The Anoeta stadium in beautiful San Sebastian.

The Anoeta stadium in beautiful San Sebastian.

15-10-2021R.D.

After a week when I read “I remember when in the good old days the hardest thing about having a baby was choosing a name – nowadays it’s choosing a gender!” – Real Mallorca’s coach Luis Garcia Plaza confirmed during the week that he’s signed an automatic extension of his one-year deal after seeing the side promoted last season.

His new contract means he’ll remain linked to the Son Moix club until June 2023. On the playing side RCD Mallorca return to the Basque country for the third time this campaign when they play joint top Real Sociedad in the beautiful city of San Sebastian tomorrow at 9 pm.

The remainder of October sees the Palma side face three formidable opponents, Sociedad (A), Valencia (A) and Sevilla (H). LGP will have to make changes for tomorrow’s game in the Anoeta (now called Estadio Reale Seguros for commercial reasons) after the international break which saw five of our players appearing for their various countries. Matthew Hoppe and Lago Junior have flown halfway round the world after being selected for USA and Ivory Coast respectively. Lago was an unused sub in three games and Hoppe only managed 18 minutes, coming off the bench against Costa Rica on Thursday, and didn’t play at all in the other two matches. He has no chance of playing tomorrow as he won't arrive back in Palma until late tonight.

We’re still without two pillars of Real Mallorca, the injured Take Kubo (who may be out until December) and Antonio Raillo, who turned 30 on Wednesday and hasn’t been able to play since our opening game. His anklebone problem is now being examined by the eminent sports injury doctor, Dr Ramon Cugat in Barcelona. There is a possibility Raillo will need surgery but for now that’s only an option and there’s no defined recovery period. Both players are huge losses to the club at the moment.

LGP has been complaining about two La Liga games being postponed because of South American players coming back late from the Comebol internationals. “We, for example, have Matthew who is also in this competition not available because he hasn’t arrived back on time. Why isn’t our game postponed as well?” He also made the point that we’ll lose Baba and maybe Lago Junior for a month in January/February next year when the African Cup of Nations takes place in Cameroon.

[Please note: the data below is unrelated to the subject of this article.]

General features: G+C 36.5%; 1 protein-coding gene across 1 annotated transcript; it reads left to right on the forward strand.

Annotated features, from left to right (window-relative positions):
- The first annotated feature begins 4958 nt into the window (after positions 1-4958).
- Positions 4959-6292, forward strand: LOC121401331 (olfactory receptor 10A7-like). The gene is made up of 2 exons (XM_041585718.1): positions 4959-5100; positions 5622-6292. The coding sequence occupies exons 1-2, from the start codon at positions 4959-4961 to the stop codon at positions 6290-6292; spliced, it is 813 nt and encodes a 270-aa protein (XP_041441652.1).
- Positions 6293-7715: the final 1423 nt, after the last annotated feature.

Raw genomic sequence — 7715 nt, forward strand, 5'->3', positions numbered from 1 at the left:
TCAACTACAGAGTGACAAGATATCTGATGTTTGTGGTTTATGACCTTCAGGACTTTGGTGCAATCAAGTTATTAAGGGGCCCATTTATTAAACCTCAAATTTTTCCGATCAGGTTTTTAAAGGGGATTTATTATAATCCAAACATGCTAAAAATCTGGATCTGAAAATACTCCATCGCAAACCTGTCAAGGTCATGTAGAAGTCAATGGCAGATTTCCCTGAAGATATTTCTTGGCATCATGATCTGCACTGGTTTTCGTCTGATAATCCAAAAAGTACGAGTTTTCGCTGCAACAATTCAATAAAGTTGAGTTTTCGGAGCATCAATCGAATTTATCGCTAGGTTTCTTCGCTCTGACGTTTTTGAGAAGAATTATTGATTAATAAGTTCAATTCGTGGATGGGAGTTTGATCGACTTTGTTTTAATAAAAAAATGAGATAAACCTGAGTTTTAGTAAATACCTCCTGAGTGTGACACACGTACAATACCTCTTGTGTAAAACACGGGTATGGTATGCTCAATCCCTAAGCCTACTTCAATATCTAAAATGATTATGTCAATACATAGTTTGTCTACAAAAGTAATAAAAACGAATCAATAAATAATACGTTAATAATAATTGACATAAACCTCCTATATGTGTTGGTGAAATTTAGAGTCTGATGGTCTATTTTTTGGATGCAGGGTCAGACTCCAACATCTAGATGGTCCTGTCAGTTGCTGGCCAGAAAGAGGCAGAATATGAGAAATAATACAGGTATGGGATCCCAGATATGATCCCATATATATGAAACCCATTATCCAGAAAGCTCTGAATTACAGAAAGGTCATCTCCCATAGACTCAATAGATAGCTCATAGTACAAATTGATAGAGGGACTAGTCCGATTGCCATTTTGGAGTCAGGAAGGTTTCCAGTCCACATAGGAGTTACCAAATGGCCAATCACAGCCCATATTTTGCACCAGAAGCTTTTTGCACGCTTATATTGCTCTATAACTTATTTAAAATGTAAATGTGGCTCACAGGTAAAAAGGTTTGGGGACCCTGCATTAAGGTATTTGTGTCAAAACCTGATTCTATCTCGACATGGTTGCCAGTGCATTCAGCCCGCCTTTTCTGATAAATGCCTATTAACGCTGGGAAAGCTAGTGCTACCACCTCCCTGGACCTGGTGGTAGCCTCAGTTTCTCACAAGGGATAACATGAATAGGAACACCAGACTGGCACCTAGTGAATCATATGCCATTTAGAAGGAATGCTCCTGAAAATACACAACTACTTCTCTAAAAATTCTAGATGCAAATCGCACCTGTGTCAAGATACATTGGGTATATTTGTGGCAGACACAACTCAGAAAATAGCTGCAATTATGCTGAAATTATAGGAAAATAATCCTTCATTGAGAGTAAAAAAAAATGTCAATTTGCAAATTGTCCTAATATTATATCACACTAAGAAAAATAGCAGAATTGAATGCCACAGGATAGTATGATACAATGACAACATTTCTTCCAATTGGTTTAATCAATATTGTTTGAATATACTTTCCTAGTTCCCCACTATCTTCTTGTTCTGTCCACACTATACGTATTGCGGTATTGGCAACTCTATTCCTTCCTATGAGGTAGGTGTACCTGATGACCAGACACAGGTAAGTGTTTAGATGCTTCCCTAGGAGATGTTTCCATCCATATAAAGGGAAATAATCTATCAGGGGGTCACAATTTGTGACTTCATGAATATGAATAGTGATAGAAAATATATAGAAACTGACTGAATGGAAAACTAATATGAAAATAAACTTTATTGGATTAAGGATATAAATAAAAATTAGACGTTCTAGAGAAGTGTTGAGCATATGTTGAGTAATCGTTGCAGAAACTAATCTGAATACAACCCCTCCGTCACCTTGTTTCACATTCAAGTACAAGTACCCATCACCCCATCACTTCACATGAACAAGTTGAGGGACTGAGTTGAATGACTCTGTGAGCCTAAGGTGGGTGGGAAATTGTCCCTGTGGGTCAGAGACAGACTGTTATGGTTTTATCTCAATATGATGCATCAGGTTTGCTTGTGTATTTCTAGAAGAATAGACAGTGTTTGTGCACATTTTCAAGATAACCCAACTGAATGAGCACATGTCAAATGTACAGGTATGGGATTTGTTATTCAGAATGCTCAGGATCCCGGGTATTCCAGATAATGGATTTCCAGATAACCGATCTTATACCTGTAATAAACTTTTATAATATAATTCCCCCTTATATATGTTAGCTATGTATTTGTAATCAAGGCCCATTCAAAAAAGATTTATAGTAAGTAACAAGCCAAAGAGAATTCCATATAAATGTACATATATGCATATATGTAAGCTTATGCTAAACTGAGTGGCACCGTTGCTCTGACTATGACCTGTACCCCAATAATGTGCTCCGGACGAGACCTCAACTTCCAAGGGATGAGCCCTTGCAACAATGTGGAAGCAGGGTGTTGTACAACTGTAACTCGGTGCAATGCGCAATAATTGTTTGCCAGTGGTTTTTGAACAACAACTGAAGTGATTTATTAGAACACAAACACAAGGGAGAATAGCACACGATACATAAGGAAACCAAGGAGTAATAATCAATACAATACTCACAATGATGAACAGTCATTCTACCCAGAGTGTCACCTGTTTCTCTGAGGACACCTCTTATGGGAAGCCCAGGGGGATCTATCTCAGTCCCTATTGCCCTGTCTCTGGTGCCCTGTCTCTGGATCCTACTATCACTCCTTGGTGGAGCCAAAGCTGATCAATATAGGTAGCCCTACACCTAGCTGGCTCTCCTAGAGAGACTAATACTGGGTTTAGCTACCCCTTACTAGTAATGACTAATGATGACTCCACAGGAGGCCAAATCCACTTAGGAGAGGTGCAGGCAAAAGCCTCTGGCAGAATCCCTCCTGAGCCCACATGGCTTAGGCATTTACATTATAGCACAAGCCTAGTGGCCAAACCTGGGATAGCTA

Tomorrow’s opponents haven’t lost at home since April and we haven’t won there since 2003 when Luis Aragones was at the helm and Samuel Eto’o scored the only goal. With both Real Madrid and Atletico Madrid’s games postponed, Real Sociedad have a real incentive to go top on their own come 11 pm. These postponements now mean that four games need rearranging in an already cluttered La Liga fixture list.

The presence of the two Madrid teams at the top is to be expected but Sociedad overtaking them is less so. They have gradually phased in and developed players from their academy (Zubieta) and for example, of the 14 players who featured in their Copa del Rey final victory in April 2020, eight of them came through the ranks. Another marker regarding the health of the Txuri-Urdin (blue/whites) is that their B team (under Xabi Alonso) are currently playing in La Segunda, making Real Sociedad the only Spanish club with representation in Spain’s top two divisions.

Ex Manchester City legend David Silva is Sociedad’s only player over the age of 30 and in current Spanish striker Mikel Oyarzabal and the Swede Alexander Isak their fire-power is pretty awesome. Oyarzabal was introduced to the senior side by David Moyes who coached Sociedad in 2014/15.

I see the Mail on Sunday has brought back “Spot the ball” with a £10,000 prize up for grabs. The idea is simplicity itself. The paper prints a freeze-frame photo of an action moment from a game and then removes the ball. The reader then has to guess by putting a cross on the centre of the invisible ball where they think it should be. The key back in the day was to think “outside the box” – well outside the box, in fact, as the ball would rarely be anywhere near the penalty area or indeed anywhere else you might expect it to be. When the results were given out the following week the ball was always nowhere near where I put my cross. What was it with the players? They never seemed to be looking anywhere near the ball.

Did the competition panel deliberately pick out the most cross-eyed boggle-goggled players or did they sit in the stand flashing laser pens in the No. 9’s face to put him off? A friend of mine reckoned the players were taking back-handers to deliberately look in the wrong direction or they leapt for the ball that was in fact on the ground between their legs. In those far-off days players didn’t get a trillion quid a week like now, so playing spot-anything-but-the-ball would have been a good way to supplement their meagre wages.

AND FINALLY, I was doing a crossword in the pub and said to my Scottish mate “I’m stuck on one, Jock: ‘Trapped on a desert island,’ eight letters starting with ‘m’.”

He answered “Marooned.”

I replied “Thanks, I’ll have a pint of lager then!”

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